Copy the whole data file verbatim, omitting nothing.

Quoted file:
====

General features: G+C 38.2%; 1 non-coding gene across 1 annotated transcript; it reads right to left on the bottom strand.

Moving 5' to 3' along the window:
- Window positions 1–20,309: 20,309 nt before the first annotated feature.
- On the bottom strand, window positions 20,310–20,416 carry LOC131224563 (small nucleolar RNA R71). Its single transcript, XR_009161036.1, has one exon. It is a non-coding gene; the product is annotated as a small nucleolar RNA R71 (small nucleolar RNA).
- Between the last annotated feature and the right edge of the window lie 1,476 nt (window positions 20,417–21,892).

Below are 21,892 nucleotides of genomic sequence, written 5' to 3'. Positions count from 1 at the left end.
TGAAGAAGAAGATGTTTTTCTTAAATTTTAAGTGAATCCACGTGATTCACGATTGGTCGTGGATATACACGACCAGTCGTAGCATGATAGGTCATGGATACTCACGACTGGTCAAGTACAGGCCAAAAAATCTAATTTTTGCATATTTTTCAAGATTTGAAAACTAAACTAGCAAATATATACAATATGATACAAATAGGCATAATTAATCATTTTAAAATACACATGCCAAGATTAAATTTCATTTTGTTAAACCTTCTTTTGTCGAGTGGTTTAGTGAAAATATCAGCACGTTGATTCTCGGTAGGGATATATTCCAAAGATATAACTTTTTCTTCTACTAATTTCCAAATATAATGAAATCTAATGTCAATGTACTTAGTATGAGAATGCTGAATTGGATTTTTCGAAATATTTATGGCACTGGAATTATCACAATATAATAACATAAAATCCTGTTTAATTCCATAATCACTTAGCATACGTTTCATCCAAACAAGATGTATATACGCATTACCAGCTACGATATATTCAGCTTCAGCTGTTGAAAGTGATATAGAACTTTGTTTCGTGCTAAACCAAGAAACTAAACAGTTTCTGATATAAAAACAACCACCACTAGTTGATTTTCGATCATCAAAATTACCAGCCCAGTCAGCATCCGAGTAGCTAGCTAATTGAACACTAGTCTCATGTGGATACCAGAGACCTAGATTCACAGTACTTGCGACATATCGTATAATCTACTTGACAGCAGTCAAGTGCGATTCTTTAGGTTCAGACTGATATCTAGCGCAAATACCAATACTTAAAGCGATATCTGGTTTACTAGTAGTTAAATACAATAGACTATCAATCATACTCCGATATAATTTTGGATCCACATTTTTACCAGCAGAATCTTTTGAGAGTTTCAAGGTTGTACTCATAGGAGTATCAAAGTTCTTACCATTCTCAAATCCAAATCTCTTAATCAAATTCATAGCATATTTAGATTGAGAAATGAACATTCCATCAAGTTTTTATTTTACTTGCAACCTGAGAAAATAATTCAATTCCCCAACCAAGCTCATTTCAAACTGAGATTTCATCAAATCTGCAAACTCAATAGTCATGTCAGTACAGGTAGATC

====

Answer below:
General features: G+C 38.2%; 1 non-coding gene across 1 annotated transcript; it reads right to left on the bottom strand.

Moving 5' to 3' along the window:
- Window positions 1–20,309: 20,309 nt before the first annotated feature.
- On the bottom strand, window positions 20,310–20,416 carry LOC131224563 (small nucleolar RNA R71). Its single transcript, XR_009161036.1, has one exon. It is a non-coding gene; the product is annotated as a small nucleolar RNA R71 (small nucleolar RNA).
- Between the last annotated feature and the right edge of the window lie 1,476 nt (window positions 20,417–21,892).

Below are 21,892 nucleotides of genomic sequence, written 5' to 3'. Positions count from 1 at the left end.
TGAAGAAGAAGATGTTTTTCTTAAATTTTAAGTGAATCCACGTGATTCACGATTGGTCGTGGATATACACGACCAGTCGTAGCATGATAGGTCATGGATACTCACGACTGGTCAAGTACAGGCCAAAAAATCTAATTTTTGCATATTTTTCAAGATTTGAAAACTAAACTAGCAAATATATACAATATGATACAAATAGGCATAATTAATCATTTTAAAATACACATGCCAAGATTAAATTTCATTTTGTTAAACCTTCTTTTGTCGAGTGGTTTAGTGAAAATATCAGCACGTTGATTCTCGGTAGGGATATATTCCAAAGATATAACTTTTTCTTCTACTAATTTCCAAATATAATGAAATCTAATGTCAATGTACTTAGTATGAGAATGCTGAATTGGATTTTTCGAAATATTTATGGCACTGGAATTATCACAATATAATAACATAAAATCCTGTTTAATTCCATAATCACTTAGCATACGTTTCATCCAAACAAGATGTATATACGCATTACCAGCTACGATATATTCAGCTTCAGCTGTTGAAAGTGATATAGAACTTTGTTTCGTGCTAAACCAAGAAACTAAACAGTTTCTGATATAAAAACAACCACCACTAGTTGATTTTCGATCATCAAAATTACCAGCCCAGTCAGCATCCGAGTAGCTAGCTAATTGAACACTAGTCTCATGTGGATACCAGAGACCTAGATTCACAGTACTTGCGACATATCGTATAATCTACTTGACAGCAGTCAAGTGCGATTCTTTAGGTTCAGACTGATATCTAGCGCAAATACCAATACTTAAAGCGATATCTGGTTTACTAGTAGTTAAATACAATAGACTATCAATCATACTCCGATATAATTTTGGATCCACATTTTTACCAGCAGAATCTTTTGAGAGTTTCAAGGTTGTACTCATAGGAGTATCAAAGTTCTTACCATTCTCAAATCCAAATCTCTTAATCAAATTCATAGCATATTTAGATTGAGAAATGAACATTCCATCAAGTTTTTATTTTACTTGCAACCTGAGAAAATAATTCAATTCCCCAACCAAGCTCATTTCAAACTGAGATTTCATCAAATCTGCAAACTCAATAGTCATGTCAGTACAGGTAGATC